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The Trump administration is pulling back support for several federal coronavirus testing sites at the end of June even as cases spike in densely populated states like Texas and Florida.
Officials from the Department of Health and Human Services (HHS) said that the 13 testing sites closing down relied on an “antiquated model” that no longer made sense for current coronavirus testing.
“We are not withdrawing federal support. We’re providing federal support in a different way,” HHS assistant secretary Admiral Brett P. Giroir told reporters on a press call Wednesday.
Administration officials also emphasized that the move was “in no way meant to decrease” the amount of COVID-related testing being conducted—potentially a reference to President Donald Trump’s recent controversial comments that he’d asked to “slow down the testing” as that would deflate the number of reported cases in the U.S. There have been nearly 2.4 million reported COVID-19 cases in the U.S. and 122,000 American deaths to date, per the data collected by Johns Hopkins.
Giroir said the federal government’s approach had evolved following an initial emergency situation and dearth of testing. “It’ll be up to the governors and local officials,” he said, as well as public-private partnerships between pharmacy chains such as CVS and local governments. Federal support will shift from conducting testing sites to supporting more than 600 testing sites run by local leaders and businesses. He also emphasized that certain pharmacies providing testing services will still receive billions in HHS-provided funds in order to facilitate diagnostics.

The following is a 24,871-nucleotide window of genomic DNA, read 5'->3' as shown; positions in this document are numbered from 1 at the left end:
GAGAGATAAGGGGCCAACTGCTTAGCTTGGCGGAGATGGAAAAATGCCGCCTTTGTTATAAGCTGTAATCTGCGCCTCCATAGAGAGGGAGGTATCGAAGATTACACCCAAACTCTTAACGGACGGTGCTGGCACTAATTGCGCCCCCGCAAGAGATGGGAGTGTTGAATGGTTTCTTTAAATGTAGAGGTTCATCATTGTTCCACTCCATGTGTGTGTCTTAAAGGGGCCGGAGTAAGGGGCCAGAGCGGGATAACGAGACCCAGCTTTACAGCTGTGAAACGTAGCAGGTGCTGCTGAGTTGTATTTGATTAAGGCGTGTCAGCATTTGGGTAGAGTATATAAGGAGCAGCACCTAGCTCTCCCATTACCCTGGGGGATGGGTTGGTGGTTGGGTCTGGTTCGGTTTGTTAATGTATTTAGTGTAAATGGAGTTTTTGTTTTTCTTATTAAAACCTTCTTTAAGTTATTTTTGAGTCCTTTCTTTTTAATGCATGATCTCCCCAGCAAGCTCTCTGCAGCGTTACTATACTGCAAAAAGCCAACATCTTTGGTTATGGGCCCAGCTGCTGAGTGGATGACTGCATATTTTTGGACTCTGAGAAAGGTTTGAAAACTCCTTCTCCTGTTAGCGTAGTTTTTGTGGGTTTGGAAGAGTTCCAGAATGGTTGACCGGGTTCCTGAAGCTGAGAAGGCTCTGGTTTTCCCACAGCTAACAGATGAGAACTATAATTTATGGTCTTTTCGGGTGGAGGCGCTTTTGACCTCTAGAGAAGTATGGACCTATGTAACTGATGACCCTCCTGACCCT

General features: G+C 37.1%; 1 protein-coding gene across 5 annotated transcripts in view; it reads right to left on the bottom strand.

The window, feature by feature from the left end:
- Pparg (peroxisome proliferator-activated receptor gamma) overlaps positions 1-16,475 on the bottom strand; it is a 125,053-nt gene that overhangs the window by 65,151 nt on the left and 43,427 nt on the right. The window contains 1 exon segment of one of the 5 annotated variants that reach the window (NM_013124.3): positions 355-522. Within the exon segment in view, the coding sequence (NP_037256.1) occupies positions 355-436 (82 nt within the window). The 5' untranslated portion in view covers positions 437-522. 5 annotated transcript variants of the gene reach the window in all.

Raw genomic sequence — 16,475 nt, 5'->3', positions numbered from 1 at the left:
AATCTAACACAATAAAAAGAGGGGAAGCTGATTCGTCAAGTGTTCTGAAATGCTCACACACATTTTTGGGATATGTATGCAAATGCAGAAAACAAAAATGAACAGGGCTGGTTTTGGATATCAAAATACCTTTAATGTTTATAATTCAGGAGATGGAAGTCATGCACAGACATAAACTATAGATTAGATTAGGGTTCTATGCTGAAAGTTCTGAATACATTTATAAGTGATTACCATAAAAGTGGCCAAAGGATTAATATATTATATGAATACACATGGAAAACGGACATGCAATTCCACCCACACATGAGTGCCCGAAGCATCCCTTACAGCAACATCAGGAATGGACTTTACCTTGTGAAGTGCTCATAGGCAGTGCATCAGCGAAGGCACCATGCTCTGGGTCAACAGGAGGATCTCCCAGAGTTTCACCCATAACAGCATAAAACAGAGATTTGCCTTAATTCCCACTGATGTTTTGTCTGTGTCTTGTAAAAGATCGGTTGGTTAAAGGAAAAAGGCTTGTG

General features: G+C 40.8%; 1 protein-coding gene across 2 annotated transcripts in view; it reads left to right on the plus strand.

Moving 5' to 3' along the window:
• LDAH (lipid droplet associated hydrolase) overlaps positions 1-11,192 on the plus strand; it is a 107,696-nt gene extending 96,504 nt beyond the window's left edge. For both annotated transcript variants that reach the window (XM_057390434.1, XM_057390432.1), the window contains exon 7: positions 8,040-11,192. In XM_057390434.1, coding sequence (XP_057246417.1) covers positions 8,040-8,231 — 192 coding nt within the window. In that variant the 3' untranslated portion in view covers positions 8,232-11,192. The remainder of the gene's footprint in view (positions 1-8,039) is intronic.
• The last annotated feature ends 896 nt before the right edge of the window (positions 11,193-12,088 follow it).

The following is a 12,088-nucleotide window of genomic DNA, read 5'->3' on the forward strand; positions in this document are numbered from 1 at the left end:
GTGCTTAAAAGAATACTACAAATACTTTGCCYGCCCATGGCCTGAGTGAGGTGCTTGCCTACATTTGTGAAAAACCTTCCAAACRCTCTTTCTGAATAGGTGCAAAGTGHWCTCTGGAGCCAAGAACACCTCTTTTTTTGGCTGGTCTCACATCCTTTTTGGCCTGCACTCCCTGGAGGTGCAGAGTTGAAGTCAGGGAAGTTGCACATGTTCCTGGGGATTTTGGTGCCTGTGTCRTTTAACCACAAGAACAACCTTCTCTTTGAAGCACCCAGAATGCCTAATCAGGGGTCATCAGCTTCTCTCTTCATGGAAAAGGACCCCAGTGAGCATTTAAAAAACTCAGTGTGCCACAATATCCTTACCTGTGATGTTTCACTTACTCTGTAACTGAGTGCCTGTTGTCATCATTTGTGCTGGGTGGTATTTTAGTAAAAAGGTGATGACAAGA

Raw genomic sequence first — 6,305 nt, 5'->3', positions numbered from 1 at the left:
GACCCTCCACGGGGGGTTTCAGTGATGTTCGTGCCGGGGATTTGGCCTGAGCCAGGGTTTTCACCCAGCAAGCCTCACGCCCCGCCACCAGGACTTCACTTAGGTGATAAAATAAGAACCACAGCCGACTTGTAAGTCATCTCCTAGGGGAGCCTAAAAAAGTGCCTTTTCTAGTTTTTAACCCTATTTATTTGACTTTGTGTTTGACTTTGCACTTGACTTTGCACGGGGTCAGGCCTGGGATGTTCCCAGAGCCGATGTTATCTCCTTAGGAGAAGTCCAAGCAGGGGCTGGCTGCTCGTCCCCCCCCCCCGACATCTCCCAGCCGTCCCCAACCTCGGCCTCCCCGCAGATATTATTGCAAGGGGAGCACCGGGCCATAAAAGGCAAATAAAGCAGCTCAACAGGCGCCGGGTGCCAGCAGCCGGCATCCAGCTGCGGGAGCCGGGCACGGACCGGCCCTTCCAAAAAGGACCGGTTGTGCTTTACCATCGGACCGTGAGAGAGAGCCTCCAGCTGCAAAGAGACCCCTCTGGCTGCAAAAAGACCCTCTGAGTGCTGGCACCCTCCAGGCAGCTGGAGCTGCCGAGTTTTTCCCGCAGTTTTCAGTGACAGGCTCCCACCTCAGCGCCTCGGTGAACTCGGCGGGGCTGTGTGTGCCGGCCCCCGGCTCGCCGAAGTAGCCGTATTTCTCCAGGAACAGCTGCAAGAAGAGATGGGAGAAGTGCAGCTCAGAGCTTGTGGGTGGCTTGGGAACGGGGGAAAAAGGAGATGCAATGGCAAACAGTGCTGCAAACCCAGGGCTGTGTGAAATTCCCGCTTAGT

But seven of the 13 testing sites losing funding are in Texas, which has seen sharp spikes in both positive COVID cases and hospitalizations. And the idea of turning power over to state and local authorities has been met with skepticism by regional lawmakers.
“Withdrawing support will place a heavy burden on the City of Houston Health Department, Harris County Public Health, and their partners,” wrote a congressional delegation from Houston in a letter to HHS on Tuesday.
There are also broader technical issues with managing test results locally. In Austin, Texas, the reliance on fax machines by local health systems has reportedly extended waiting times.
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